Philip Sidney, fully Sir Philip Sidney

Sidney, fully Sir Philip Sidney

English Poet, Scholar, Soldier and Courtier

Author Quotes

The wand is will; thou, fancy, saddle art, Girt fast by memory; and while I spur My horse, he spurs with sharp desire my heart.

To be rhymed to death as is said to be done in Ireland.

Wickedness may well be compared to a bottomless pit, into which it is easier to keep one's self from falling, than, being fallen, to give one's self any stay from falling infinitely.

The wont of highest hearts, like the palm tree striving most upward when he is most burdened.

To the disgrace of men it is seen, that there are women both more wise to judge what evil is expected, and more constant to bear it when it is happened.

With a tale, for sooth, he comet unto you; with a tale which holdeth children from play, and old men from the chimney corner.

The worst kind of oligarchy is, when men are governed indeed by a few, and yet are not taught to know what those few be whom they should obey.

To those persons who have vomited out of their souls all remnants of goodness, there rests a certain pride in evil; and having else no shadow of glory left them, they glory to be constant in iniquity.

With how sad steps, O Moon, thou climb'st the skies! How silently, and with how wan a face!

Then farewell, world; thy uttermost I see; Eternal Love, maintain thy life in me.

True, that true beauty virtue is indeed, Whereof this beauty can be but a shade, Which elements with mortal mixture breed. True, that on earth we are but pilgrims made, And should in soul up to our country move. True, and yet true that I must Stella love.

Without mounting by degrees, a man cannot attain to high things; and the breaking of the ladder still casteth a man back, and maketh the thing wearisome, which was easy.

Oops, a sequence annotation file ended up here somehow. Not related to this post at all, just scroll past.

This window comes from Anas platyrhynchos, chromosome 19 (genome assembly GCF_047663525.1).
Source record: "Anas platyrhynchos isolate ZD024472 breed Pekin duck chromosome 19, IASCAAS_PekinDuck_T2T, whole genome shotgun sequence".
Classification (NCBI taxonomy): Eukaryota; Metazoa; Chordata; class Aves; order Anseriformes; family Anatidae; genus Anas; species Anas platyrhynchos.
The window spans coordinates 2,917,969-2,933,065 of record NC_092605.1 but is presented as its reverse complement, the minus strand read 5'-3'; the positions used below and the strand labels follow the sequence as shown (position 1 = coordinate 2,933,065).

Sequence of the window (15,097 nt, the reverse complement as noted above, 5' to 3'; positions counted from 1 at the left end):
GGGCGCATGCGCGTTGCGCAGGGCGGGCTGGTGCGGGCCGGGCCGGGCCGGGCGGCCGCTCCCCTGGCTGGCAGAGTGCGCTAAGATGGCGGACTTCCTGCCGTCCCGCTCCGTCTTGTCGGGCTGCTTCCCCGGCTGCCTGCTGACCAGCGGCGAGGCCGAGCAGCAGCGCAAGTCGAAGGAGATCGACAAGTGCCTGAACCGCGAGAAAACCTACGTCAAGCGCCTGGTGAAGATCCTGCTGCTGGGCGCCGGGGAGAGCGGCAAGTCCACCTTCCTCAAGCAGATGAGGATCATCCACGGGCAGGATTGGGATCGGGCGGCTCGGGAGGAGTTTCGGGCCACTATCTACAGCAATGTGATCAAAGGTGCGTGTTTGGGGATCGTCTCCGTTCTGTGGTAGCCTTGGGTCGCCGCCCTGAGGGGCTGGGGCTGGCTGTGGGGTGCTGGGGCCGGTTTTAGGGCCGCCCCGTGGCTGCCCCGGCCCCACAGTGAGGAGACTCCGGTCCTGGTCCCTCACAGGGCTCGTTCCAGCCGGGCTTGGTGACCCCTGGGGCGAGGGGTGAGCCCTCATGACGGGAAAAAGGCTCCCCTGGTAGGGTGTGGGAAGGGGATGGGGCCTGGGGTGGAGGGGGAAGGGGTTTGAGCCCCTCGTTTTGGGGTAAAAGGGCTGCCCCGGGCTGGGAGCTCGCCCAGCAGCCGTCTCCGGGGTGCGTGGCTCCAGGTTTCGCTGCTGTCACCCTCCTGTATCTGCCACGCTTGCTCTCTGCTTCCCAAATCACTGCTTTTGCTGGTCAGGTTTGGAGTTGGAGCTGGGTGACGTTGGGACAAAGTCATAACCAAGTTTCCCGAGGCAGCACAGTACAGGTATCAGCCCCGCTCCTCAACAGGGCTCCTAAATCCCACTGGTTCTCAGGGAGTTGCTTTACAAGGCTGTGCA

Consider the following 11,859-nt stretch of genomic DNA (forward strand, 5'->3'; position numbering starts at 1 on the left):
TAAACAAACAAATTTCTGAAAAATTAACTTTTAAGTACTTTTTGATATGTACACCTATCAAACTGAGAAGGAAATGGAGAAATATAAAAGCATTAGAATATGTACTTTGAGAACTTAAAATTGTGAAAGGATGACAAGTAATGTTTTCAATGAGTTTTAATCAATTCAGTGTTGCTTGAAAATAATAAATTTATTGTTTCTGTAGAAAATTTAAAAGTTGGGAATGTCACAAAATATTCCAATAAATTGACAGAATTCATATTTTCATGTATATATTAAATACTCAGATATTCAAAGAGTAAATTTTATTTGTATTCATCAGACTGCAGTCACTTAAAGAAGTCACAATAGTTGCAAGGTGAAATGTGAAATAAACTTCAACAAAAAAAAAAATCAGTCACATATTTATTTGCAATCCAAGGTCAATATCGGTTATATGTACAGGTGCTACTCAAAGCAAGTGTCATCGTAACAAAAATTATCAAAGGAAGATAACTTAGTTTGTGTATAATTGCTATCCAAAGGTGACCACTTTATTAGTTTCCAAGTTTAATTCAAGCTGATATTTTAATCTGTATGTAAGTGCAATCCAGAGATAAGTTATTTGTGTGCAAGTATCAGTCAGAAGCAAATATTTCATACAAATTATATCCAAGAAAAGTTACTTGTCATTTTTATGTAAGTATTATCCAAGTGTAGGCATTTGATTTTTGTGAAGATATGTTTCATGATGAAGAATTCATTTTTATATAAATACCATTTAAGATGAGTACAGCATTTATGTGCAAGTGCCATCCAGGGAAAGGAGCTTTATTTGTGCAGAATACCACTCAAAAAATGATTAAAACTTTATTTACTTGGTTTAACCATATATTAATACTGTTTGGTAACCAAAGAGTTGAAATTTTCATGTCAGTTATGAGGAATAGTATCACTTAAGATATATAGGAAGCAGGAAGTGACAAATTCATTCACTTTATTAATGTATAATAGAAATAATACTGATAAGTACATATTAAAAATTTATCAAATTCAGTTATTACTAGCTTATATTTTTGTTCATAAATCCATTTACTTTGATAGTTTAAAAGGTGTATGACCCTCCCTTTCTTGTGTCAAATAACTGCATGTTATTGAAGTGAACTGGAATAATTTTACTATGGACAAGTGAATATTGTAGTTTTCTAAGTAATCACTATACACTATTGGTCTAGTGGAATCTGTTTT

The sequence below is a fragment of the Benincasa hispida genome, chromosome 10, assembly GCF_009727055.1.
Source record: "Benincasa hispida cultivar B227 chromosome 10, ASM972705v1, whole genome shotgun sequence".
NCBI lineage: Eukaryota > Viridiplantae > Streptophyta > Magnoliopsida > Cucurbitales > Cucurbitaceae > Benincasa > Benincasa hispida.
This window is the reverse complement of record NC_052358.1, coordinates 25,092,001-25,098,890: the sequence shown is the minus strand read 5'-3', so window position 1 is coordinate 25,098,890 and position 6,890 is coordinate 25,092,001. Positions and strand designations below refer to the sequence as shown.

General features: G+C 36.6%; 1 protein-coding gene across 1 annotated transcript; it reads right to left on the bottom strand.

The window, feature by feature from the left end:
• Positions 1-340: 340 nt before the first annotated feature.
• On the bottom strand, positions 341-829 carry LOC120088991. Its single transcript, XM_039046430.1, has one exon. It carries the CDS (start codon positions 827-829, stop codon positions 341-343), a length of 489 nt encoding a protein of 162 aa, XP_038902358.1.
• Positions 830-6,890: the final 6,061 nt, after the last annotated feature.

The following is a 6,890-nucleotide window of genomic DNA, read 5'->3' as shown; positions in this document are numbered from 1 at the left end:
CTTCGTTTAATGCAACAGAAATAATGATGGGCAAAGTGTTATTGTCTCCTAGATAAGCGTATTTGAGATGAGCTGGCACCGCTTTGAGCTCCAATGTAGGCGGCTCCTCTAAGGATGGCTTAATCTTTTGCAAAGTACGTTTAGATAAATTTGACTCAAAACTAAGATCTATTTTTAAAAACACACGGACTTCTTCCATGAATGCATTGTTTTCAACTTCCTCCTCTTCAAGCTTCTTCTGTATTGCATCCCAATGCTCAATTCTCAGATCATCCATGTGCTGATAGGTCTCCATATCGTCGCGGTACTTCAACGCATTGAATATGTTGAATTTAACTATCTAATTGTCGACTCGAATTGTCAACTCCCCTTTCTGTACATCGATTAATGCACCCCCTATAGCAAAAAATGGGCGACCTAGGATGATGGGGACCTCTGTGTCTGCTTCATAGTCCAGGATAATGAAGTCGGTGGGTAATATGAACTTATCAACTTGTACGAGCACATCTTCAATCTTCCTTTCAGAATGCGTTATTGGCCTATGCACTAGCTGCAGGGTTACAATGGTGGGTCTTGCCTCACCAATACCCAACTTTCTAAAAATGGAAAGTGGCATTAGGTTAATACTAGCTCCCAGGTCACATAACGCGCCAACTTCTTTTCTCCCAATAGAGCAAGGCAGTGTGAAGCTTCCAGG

Then will be the time to die nobly, when you cannot live nobly.

Unlawful desires are punished after the effect of enjoying; but impossible desires are punished in the desire itself.

Yea, worse than death: death parts both woe and joy: From joy I part, still living in annoy.

There have been many most excellent poets that have never versified, and now swarm many versifiers that need never answer to the name of poets.

We become willing servants to the good by the bonds their virtues lay upon us.

You that do search for every purling spring Which from the ribs of old Parnassus flows, And every flower, not sweet perhaps, which grows Near thereabouts into your poesy wring; You that do dictionary's method bring Into your rhymes, running in rattling rows;

There is little hope of equity where rebellion reigns.

Well, begone, begone, I say, Lest that Argus' eyes perceive you.' Oh, unjust Fortunes sway, Which can make me thus to leave you, And from louts to run away.

You will never live to my age without you keep yourself in breath with exercise.

There is no benefit so large that malignity will not lessen it; none so narrow that a good interpretation will not enlarge it.

What doth better become wisdom than to discern what is worthy the living?

Youth ever thinks that good whose goodness or evil he sees not.

There is nothing so great that I fear to do it for my friend; nothing so small that I will disdain to do it for him.

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Sidney, fully Sir Philip Sidney
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English Poet, Scholar, Soldier and Courtier